I am a big fan of stretching traditional menus. Regular Roasted Turkey is just great, but Smoked Turkey with a sage brine is better. Apple pie can’t be beat, except when you top it with a homemade Honey Cinnamon Ice Cream, a new twist I’m introducing this year. Casey is dressing up her tart Thanksgiving sauce, switching from cranberries to kumquats. And I just love it. -Maggie
The arrival of Thanksgiving marks the beginning of the holiday season, a time when families gather to enjoy each other’s company, reminisce about years past and make memories to mark the current celebration. Much of this conviviality surround a common table—the area where food is placed and shared. Regardless of location, most Thanksgiving tables have the same common fixtures—warming foods that aren’t stuffy and gourmand, but instead approachable and satisfyingly simplistic.
My family’s Thanksgiving celebrations are genuinely predictable. My aunt mashes potatoes and bakes a corn casserole; my other aunt crafts a salad; my uncle makes pumpkin chiffon pie (our slightly more fancy preference to the classic dessert); and my family makes the following: two turkeys, orange and ginger-spiced cranberry sauce, tomato aspic, glazed carrots and blanched peas. We each bring our own addition to the table, knowing that because of the additions of other members, we will enjoy a well-prepared and delicious meal.
I recently moved to California, but I know that I will enjoy the same turkey, cranberry sauce, mashed potatoes and stuffing with my family here this holiday. These flavors and dishes serve much the same role that our families do—a reminder that amidst all of the hubbub and hurry, there is always that same touchstone, a place to rest, a source of home.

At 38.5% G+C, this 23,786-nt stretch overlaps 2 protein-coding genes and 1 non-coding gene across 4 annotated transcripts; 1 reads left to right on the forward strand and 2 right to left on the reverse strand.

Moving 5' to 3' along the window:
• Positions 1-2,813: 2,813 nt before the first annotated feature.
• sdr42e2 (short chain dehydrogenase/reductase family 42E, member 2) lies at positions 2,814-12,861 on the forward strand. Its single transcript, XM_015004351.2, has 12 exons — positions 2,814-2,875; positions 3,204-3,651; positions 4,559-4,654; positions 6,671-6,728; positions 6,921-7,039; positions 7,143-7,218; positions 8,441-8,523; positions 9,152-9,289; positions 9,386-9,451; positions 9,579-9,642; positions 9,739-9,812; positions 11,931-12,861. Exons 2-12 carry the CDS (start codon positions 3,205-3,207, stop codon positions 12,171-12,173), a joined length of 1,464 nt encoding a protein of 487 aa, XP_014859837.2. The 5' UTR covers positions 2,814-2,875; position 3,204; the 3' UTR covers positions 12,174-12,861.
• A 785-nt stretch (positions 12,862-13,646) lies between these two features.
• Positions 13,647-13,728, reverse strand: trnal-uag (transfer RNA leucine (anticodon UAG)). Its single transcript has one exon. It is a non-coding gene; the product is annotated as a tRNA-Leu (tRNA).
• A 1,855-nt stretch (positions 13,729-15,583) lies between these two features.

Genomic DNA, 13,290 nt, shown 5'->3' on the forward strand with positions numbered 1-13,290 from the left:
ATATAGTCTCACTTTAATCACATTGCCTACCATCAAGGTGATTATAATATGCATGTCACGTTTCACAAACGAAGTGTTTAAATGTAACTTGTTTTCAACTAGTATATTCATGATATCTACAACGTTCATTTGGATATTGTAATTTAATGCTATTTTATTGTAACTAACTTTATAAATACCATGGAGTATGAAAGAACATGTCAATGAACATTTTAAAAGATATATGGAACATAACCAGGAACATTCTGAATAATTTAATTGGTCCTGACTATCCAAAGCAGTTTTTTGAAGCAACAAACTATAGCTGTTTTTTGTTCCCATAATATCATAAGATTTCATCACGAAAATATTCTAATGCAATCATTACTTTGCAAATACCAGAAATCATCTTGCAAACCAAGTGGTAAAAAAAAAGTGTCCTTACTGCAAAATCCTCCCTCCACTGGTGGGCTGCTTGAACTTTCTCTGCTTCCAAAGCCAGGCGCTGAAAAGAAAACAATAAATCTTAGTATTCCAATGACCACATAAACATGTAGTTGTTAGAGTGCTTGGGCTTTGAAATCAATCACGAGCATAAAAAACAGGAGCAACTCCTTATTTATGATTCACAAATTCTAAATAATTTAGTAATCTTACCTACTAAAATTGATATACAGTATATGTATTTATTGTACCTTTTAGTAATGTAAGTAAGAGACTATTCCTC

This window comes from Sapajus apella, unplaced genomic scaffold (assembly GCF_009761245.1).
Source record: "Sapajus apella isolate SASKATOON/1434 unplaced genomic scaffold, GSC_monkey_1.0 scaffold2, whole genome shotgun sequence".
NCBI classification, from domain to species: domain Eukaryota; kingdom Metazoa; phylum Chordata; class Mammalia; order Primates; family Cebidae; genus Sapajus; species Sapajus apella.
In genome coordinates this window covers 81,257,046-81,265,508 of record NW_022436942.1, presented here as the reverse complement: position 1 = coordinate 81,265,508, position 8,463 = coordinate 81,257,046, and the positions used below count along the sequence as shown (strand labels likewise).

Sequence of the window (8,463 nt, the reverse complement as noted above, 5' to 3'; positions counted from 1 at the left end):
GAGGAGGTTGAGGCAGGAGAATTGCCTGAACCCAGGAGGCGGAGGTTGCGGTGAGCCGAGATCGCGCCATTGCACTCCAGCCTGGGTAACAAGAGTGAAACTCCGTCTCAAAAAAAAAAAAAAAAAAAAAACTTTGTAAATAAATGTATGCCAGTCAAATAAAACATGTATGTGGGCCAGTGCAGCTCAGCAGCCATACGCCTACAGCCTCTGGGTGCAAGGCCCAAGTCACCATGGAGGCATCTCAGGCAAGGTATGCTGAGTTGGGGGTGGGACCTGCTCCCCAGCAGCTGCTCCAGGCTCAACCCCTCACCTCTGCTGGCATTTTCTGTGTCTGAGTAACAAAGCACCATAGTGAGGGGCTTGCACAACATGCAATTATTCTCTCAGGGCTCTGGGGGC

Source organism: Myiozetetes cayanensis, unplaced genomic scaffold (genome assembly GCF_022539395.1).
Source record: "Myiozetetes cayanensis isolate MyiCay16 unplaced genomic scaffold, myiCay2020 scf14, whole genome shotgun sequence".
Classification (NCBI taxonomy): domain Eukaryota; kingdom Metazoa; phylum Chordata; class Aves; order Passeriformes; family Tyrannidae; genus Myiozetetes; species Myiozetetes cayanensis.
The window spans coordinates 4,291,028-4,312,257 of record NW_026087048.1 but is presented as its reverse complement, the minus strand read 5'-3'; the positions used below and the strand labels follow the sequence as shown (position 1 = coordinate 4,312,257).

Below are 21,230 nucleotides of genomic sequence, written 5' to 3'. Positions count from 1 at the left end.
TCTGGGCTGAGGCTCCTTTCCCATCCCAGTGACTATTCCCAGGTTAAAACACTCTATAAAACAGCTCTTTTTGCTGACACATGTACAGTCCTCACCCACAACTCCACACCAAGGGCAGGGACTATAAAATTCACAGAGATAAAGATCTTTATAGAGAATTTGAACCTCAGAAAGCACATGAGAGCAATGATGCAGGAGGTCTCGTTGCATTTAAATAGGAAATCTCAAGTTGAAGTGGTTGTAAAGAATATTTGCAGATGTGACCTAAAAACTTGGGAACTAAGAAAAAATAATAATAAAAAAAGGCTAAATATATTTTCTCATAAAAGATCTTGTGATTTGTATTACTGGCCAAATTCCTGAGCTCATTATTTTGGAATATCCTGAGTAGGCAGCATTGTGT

This recipe is inspired by one of my favorite members of the Thanksgiving spread: cranberry sauce. No matter the smorgasbord that is on display each year, I can never deny myself a great spoonful of this tart, sweet relish. In California, kumquats grow naturally this time of year, and so I turned to this seasonal fruit to provide the same astringent sweetness. Spices familiar to holiday dishes provide a warming sensation, and are enlivened a bit more by a hint of chili powder. It might pair nice with an alternatively-dressed bird as well, perhaps a turkey or duck breast with a maple pistachio glaze. Use this chutney as a replacement or companion to cranberry sauce this year. It is always nice to welcome new friends, and new dishes, to the table.
Spiced Kumquat Compote
- 1 pound fresh kumquats, sliced thin, seeds removed
- ¼ cup raw cane sugar
- 2 T honey
- ½ t ground cinnamon
- ¼ t adobo chili powder
- 1/8 t cayenne chili powder
- 1/8 t cumin seeds, whole
- Zest of one lemon
- ½ in fresh ginger, skinned and finely grated
- Place the sliced kumquats in a small saucepan on the stove over medium heat.
- Pour over the sugar and honey, and stir to combine. Allow this mixture to cook until it has thickened slightly.
- Add all of the spices, zest and ginger, watching the amount of spice to personal preference.
- Lower the heat to low, and simmer for fifteen to twenty minutes, until the flavors have combined and married well.
- Place in a lovely serving dish and serve to friends and family!
Photos taken and styled by Casey Engleman.
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